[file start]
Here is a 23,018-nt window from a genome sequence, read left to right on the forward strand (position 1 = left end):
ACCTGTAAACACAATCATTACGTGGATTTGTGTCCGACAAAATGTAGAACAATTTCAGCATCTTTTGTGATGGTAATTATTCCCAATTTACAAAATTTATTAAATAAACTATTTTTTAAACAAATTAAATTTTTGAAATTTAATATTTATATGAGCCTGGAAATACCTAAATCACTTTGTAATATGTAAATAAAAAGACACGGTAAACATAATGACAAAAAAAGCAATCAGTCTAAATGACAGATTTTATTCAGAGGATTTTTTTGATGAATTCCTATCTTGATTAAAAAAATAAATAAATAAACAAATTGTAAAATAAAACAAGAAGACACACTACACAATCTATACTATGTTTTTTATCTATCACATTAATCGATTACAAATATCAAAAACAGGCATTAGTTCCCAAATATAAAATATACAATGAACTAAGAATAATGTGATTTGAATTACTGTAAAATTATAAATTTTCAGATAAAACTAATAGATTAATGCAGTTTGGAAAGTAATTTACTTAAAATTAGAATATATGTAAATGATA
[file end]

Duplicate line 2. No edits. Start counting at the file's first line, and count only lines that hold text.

ACCTGTAAACACAATCATTACGTGGATTTGTGTCCGACAAAATGTAGAACAATTTCAGCATCTTTTGTGATGGTAATTATTCCCAATTTACAAAATTTATTAAATAAACTATTTTTTAAACAAATTAAATTTTTGAAATTTAATATTTATATGAGCCTGGAAATACCTAAATCACTTTGTAATATGTAAATAAAAAGACACGGTAAACATAATGACAAAAAAAGCAATCAGTCTAAATGACAGATTTTATTCAGAGGATTTTTTTGATGAATTCCTATCTTGATTAAAAAAATAAATAAATAAACAAATTGTAAAATAAAACAAGAAGACACACTACACAATCTATACTATGTTTTTTATCTATCACATTAATCGATTACAAATATCAAAAACAGGCATTAGTTCCCAAATATAAAATATACAATGAACTAAGAATAATGTGATTTGAATTACTGTAAAATTATAAATTTTCAGATAAAACTAATAGATTAATGCAGTTTGGAAAGTAATTTACTTAAAATTAGAATATATGTAAATGATA